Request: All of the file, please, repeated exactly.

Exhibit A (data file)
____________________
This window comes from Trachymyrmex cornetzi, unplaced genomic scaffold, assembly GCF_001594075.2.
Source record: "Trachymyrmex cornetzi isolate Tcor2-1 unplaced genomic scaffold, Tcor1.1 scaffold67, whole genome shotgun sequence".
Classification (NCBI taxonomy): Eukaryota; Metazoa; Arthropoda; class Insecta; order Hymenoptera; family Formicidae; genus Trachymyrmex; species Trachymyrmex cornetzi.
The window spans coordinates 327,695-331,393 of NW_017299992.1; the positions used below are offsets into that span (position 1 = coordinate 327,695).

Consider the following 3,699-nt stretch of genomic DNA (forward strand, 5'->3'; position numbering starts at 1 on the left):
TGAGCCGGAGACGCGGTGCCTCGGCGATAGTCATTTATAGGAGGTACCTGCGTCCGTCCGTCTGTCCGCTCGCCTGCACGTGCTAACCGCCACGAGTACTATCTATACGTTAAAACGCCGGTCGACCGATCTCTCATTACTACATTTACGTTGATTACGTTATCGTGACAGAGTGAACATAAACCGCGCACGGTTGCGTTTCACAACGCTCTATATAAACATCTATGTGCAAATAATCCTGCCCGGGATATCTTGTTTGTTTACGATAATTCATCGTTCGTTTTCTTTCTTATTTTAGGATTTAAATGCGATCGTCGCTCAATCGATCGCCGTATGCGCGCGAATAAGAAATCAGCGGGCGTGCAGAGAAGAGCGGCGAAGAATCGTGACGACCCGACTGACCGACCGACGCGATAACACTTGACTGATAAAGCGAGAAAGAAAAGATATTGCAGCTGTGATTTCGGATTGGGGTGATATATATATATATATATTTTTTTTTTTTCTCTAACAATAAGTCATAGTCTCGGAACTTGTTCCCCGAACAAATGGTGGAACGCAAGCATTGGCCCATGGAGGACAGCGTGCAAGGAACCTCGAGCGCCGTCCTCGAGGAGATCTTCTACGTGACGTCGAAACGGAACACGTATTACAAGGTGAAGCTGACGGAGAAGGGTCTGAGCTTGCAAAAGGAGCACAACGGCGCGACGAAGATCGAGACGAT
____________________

This window comes from Trachymyrmex cornetzi, unplaced genomic scaffold, assembly GCF_001594075.2.
Source record: "Trachymyrmex cornetzi isolate Tcor2-1 unplaced genomic scaffold, Tcor1.1 scaffold67, whole genome shotgun sequence".
Classification (NCBI taxonomy): Eukaryota; Metazoa; Arthropoda; class Insecta; order Hymenoptera; family Formicidae; genus Trachymyrmex; species Trachymyrmex cornetzi.
The window spans coordinates 327,695-331,393 of NW_017299992.1; the positions used below are offsets into that span (position 1 = coordinate 327,695).

Consider the following 3,699-nt stretch of genomic DNA (forward strand, 5'->3'; position numbering starts at 1 on the left):
TGAGCCGGAGACGCGGTGCCTCGGCGATAGTCATTTATAGGAGGTACCTGCGTCCGTCCGTCTGTCCGCTCGCCTGCACGTGCTAACCGCCACGAGTACTATCTATACGTTAAAACGCCGGTCGACCGATCTCTCATTACTACATTTACGTTGATTACGTTATCGTGACAGAGTGAACATAAACCGCGCACGGTTGCGTTTCACAACGCTCTATATAAACATCTATGTGCAAATAATCCTGCCCGGGATATCTTGTTTGTTTACGATAATTCATCGTTCGTTTTCTTTCTTATTTTAGGATTTAAATGCGATCGTCGCTCAATCGATCGCCGTATGCGCGCGAATAAGAAATCAGCGGGCGTGCAGAGAAGAGCGGCGAAGAATCGTGACGACCCGACTGACCGACCGACGCGATAACACTTGACTGATAAAGCGAGAAAGAAAAGATATTGCAGCTGTGATTTCGGATTGGGGTGATATATATATATATATATTTTTTTTTTTTCTCTAACAATAAGTCATAGTCTCGGAACTTGTTCCCCGAACAAATGGTGGAACGCAAGCATTGGCCCATGGAGGACAGCGTGCAAGGAACCTCGAGCGCCGTCCTCGAGGAGATCTTCTACGTGACGTCGAAACGGAACACGTATTACAAGGTGAAGCTGACGGAGAAGGGTCTGAGCTTGCAAAAGGAGCACAACGGCGCGACGAAGATCGAGACGAT